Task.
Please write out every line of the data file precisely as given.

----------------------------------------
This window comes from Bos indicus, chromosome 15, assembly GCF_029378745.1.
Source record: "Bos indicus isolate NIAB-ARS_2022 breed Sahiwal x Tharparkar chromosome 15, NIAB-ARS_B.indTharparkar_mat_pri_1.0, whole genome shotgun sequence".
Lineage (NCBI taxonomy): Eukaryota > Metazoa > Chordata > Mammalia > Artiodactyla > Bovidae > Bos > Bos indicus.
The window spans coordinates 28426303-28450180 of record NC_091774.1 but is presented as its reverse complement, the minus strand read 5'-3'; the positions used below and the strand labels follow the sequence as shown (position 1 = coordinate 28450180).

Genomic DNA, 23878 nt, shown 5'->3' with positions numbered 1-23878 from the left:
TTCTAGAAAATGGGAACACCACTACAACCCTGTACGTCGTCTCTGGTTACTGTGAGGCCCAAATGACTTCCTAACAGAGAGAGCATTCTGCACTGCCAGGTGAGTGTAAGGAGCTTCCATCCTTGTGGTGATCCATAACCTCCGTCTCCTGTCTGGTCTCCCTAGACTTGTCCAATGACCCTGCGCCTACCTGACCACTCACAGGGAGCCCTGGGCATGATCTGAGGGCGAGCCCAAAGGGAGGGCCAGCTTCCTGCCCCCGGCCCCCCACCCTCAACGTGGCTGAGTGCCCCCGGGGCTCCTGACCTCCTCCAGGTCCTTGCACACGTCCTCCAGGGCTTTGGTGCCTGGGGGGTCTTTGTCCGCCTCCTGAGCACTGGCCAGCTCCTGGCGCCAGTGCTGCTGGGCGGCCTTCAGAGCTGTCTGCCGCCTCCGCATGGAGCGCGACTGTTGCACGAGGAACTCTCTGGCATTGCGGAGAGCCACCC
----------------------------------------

This window comes from Bos indicus, chromosome 15, assembly GCF_029378745.1.
Source record: "Bos indicus isolate NIAB-ARS_2022 breed Sahiwal x Tharparkar chromosome 15, NIAB-ARS_B.indTharparkar_mat_pri_1.0, whole genome shotgun sequence".
Lineage (NCBI taxonomy): Eukaryota > Metazoa > Chordata > Mammalia > Artiodactyla > Bovidae > Bos > Bos indicus.
The window spans coordinates 28426303-28450180 of record NC_091774.1 but is presented as its reverse complement, the minus strand read 5'-3'; the positions used below and the strand labels follow the sequence as shown (position 1 = coordinate 28450180).

Genomic DNA, 23878 nt, shown 5'->3' with positions numbered 1-23878 from the left:
TTCTAGAAAATGGGAACACCACTACAACCCTGTACGTCGTCTCTGGTTACTGTGAGGCCCAAATGACTTCCTAACAGAGAGAGCATTCTGCACTGCCAGGTGAGTGTAAGGAGCTTCCATCCTTGTGGTGATCCATAACCTCCGTCTCCTGTCTGGTCTCCCTAGACTTGTCCAATGACCCTGCGCCTACCTGACCACTCACAGGGAGCCCTGGGCATGATCTGAGGGCGAGCCCAAAGGGAGGGCCAGCTTCCTGCCCCCGGCCCCCCACCCTCAACGTGGCTGAGTGCCCCCGGGGCTCCTGACCTCCTCCAGGTCCTTGCACACGTCCTCCAGGGCTTTGGTGCCTGGGGGGTCTTTGTCCGCCTCCTGAGCACTGGCCAGCTCCTGGCGCCAGTGCTGCTGGGCGGCCTTCAGAGCTGTCTGCCGCCTCCGCATGGAGCGCGACTGTTGCACGAGGAACTCTCTGGCATTGCGGAGAGCCACCC